Trump vowed to throw his full support behind the effort to repeal and replace the Affordable Care Act during a meeting with House GOP leadership, saying he is "proud" to support a GOP-authored plan to replace Obamacare and told members behind closed doors that he would support it "100%," according to sources in the room.
But he warned lawmakers of the high-stakes nature of the effort, citing a potential electoral "bloodbath," a member present said.
"He said he hopes members understand that," the source said.
Despite early opposition from conservative groups and some members of Congress, there was a lot of optimism among the House leadership members charged with passing the legislation that members would come around.
Trump promised House Republicans in the meeting he would use the power of the bully pulpit -- calling and meeting with members -- to get conservatives and moderates in line and pass the bill.
"I'm proud to support the replacement plan released by the House of Representatives and encouraged by members of both parties," Trump said during brief remarks captured by the press pool.
Republicans first unveiled their legislation, which would eliminate the individual mandate to obtain health insurance contained in Obamacare and include tax incentives meant to encourage Americans to purchase coverage, Monday night.
The gathered lawmakers told the President they faced obstacles ahead without any expectation of Democratic support for their plan, nor any idea of where some conservatives might land. The House GOP vote-counters told Trump they planned to move forward with a whip count later this week
"We don't have it today, but I think we'll get it," a source in the room told CNN.
Trump's remarks during the roughly 30-minute meeting with members in the East Room of the White House reflected the most explicit administration endorsement yet of the replacement health care plan.
"I cannot comment on the discussions in closed door meetings," said Lindsay Walters, a White House spokeswoman, when asked about Trump's comments about the political pitfalls of failing to pass a replacement plan.
Trump had not yet weighed in overtly on the Republican plan until Tuesday afternoon. Earlier, he tweeted support for the bill but also suggested there were elements of the measure that could be changed.
"Our wonderful new Healthcare Bill is now out for review and negotiation," he wrote Tuesday morning.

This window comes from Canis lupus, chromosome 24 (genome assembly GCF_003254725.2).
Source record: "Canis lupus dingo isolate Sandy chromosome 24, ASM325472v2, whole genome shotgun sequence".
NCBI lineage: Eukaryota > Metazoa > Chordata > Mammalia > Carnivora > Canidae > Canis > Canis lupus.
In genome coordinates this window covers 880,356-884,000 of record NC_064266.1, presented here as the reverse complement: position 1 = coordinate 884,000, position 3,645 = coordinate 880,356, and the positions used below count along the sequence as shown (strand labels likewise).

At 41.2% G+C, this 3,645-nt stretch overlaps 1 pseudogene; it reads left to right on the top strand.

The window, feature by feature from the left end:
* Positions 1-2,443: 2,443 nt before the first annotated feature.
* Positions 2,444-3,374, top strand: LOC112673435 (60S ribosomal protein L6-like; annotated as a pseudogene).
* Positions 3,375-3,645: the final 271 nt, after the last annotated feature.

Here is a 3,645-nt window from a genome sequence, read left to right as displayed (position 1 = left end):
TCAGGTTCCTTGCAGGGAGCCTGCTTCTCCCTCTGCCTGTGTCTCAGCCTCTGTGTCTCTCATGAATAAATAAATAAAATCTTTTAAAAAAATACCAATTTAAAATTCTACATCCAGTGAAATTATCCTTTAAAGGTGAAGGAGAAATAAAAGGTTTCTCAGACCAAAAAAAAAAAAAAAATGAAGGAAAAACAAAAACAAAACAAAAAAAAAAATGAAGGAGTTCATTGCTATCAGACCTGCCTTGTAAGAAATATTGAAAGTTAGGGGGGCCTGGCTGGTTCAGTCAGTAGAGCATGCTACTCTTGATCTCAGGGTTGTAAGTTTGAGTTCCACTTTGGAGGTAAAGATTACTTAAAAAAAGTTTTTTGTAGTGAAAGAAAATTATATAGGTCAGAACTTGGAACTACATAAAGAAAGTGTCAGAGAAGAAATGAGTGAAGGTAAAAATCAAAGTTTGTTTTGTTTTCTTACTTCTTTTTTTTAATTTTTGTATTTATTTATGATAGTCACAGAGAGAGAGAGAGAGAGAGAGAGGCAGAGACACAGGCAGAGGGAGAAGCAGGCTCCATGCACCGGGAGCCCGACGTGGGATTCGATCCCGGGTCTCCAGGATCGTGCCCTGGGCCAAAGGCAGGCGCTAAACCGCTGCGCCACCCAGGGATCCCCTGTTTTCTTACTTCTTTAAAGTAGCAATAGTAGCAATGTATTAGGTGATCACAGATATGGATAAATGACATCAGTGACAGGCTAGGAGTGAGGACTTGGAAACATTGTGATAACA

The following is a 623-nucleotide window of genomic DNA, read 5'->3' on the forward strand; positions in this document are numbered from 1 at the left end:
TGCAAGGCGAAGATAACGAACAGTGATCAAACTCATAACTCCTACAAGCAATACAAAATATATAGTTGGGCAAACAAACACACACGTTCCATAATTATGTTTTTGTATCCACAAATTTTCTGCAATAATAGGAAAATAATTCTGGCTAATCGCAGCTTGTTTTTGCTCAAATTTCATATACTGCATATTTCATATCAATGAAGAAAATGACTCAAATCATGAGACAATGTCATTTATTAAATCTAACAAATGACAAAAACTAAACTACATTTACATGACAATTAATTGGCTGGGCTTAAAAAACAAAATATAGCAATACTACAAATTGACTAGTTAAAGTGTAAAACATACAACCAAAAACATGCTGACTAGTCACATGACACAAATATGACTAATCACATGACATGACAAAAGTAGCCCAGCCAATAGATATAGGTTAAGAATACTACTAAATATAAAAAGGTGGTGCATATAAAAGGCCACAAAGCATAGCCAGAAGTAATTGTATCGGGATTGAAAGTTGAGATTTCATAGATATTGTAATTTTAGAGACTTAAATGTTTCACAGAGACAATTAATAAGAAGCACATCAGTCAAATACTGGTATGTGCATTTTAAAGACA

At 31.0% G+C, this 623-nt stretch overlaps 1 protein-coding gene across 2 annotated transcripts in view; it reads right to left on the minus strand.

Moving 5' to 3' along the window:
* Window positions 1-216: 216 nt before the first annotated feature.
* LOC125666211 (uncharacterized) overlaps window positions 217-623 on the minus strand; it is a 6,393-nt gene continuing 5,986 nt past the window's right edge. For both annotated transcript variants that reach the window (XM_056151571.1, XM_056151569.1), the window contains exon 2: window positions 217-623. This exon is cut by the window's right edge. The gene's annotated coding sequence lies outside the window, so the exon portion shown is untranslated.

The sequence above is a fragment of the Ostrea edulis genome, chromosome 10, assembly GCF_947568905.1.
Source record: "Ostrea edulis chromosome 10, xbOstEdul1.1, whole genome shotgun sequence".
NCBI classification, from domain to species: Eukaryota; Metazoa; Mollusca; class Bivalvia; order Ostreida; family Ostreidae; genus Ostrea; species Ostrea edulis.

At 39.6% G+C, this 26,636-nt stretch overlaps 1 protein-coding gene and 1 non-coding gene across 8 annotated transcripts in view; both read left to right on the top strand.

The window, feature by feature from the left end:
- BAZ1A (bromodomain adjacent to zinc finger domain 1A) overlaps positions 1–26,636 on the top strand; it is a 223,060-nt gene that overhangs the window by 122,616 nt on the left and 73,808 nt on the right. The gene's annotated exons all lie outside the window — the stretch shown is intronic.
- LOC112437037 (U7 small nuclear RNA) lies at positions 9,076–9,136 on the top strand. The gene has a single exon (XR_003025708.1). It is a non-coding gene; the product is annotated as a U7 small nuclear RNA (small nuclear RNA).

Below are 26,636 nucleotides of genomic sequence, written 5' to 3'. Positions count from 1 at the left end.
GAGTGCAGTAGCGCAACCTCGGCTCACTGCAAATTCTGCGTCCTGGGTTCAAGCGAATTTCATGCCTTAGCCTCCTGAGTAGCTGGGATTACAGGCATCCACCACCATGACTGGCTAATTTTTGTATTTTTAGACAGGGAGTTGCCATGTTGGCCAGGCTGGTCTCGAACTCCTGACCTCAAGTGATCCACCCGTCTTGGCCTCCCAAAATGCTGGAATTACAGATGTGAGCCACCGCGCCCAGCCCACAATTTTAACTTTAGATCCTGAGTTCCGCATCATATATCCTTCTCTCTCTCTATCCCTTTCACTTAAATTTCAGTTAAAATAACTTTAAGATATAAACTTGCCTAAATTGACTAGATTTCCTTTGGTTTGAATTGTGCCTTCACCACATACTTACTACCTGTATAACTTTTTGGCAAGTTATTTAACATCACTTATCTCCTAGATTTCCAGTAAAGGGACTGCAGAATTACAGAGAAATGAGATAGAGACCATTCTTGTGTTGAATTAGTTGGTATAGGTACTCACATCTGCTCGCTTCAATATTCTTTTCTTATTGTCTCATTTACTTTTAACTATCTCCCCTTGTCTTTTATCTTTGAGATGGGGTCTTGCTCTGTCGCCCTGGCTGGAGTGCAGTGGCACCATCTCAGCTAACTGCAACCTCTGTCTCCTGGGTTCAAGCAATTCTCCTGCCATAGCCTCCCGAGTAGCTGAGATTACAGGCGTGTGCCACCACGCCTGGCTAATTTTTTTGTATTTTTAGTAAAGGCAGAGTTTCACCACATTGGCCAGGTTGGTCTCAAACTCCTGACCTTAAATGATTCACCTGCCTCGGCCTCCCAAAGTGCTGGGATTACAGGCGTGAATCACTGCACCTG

Sources in the room told CNN that Trump did not explicitly call out any member or group opposed to the bill, but did emphasize the importance of getting the job done and working together to do it.
"We cannot toss this out and start all over. We are too far down the road for that," the source said.
The whip strategy going forward appears to be to remind members again and again that voting against the House's bill is the same as voting against their President, and handing a victory to Senate Minority Leader Chuck Schumer and House Democratic Leader Nancy Pelosi. The strategy is to remind members there is no second chance to get this right.
Vice President Mike Pence also joined the meeting and was feeling hopeful about the legislation's prospects in the Senate, sources said, despite the fact that two senators have already come out with deep concerns about the House legislation.
While Trump said he was committed to the bill, he did indicate he was open to making changes. Sources in the room, however, said that the changes would have to win broad support and be passed through the amendment process, making it difficult to amend the contours of the legislation in any meaningful way.
"This is a guy who knows how to close a deal, and he thinks we are at the point were we need to close," the source said.
Trump took to Twitter Tuesday evening to reach out to one of the bill's most vocal conservative opponents.
"I feel sure that my friend @RandPaul will come along with the new and great health care program because he knows Obamacare is a disaster!" Trump tweeted, just as an interview with Sen. Rand Paul was about to air on CNN's Erin Burnett "OutFront."
In that interview taped prior to Trump's tweet, the Kentucky Senator said he met with Trump and didn't believe the two were "that far off" from each other on how to proceed. Paul said they both want to repeal Obamacare, and the disagreement came over how exactly to replace it -- and whether or not that replacement should be combined with the repeal in one bill.
"I did express with the President that I think separating repeal from replacement will get it done, and I think that's maybe the only vehicle for getting that done," Paul said.
He described the House bill as "Obamacare lite,"
saying he breaks with the Trump-endorsed bill because of tax credits, continuation of Obamacare taxes, subsidies to insurance companies and what he called a "form of the individual mandate."